In a few minutes this hearing will recess so that members of both parties and both bodies of Congress can gather at the Capitol for a solemn observance of today's anniversary.
For eleven years now, we in this room, members of Congress and Executive Branch officials, have been called to exhibit the courage and teamwork to protect America from terrorism. We have reassessed our daily lives and the systems we rely on to limit vulnerability without limiting the American way of life.
Six years ago this month we authorized the CFATS program, conscious that the next terrorist incursion could come from within a chemical plant instead of onboard an airplane. It is one of many facets of our complex economy that we look at differently in the shadow of 9/11, even as we recognize its important role in our nation's system of commerce.
Today we're examining key questions on the progress of this program:
* Where are we on preventing personal infiltration of chemical plants?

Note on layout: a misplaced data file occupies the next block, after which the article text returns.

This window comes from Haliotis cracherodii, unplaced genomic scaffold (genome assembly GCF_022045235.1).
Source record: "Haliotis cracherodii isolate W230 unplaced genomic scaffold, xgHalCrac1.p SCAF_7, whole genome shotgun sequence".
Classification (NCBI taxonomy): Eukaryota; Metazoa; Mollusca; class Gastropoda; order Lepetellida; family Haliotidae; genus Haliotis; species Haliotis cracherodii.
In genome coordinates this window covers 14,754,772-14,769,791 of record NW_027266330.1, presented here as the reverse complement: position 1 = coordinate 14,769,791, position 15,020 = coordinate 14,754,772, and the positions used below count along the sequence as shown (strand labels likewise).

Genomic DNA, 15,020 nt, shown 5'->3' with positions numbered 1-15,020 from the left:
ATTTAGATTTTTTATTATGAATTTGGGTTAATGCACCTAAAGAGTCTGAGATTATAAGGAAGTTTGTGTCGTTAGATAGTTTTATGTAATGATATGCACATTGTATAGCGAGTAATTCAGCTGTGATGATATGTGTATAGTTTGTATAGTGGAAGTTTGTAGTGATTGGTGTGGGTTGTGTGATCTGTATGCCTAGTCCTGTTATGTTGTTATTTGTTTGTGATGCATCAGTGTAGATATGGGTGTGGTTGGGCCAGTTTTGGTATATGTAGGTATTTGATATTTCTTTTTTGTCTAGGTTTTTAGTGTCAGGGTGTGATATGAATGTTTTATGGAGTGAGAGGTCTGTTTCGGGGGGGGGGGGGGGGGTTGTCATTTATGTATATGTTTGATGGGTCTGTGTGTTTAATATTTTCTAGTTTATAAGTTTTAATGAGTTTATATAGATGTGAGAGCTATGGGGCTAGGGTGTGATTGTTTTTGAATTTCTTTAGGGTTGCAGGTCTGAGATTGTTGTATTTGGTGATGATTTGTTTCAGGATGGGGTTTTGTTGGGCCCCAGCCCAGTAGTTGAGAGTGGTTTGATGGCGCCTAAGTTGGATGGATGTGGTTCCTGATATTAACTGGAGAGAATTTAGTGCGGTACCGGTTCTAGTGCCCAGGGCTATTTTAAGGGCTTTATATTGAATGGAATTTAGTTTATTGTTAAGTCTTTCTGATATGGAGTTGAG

* Of the thousands of facilities that DHS says need CFATS, how many can confirm for their workers, their neighbors, their investors, and their insurers that they have achieved security against terrorism as defined by the U.S. Department of Homeland Security?
* Does the culture of the Department reinforce candor and teamwork in exchanging perspectives with each other, with stakeholders, and with the American people and their Representatives in Congress?
When we play team sports we know that "hide the ball" means hiding it from the opposition, not from members of our own team. Secretary Beers, this committee is not your opponent; the terrorists are our common opponent. We are your teammates.
The horrific attacks against our nation that fateful morning eleven years ago continue driving all of our vigilance to protect the homeland. We must honor all of the victims and their loved ones by working together to ensure such an attack never happens again.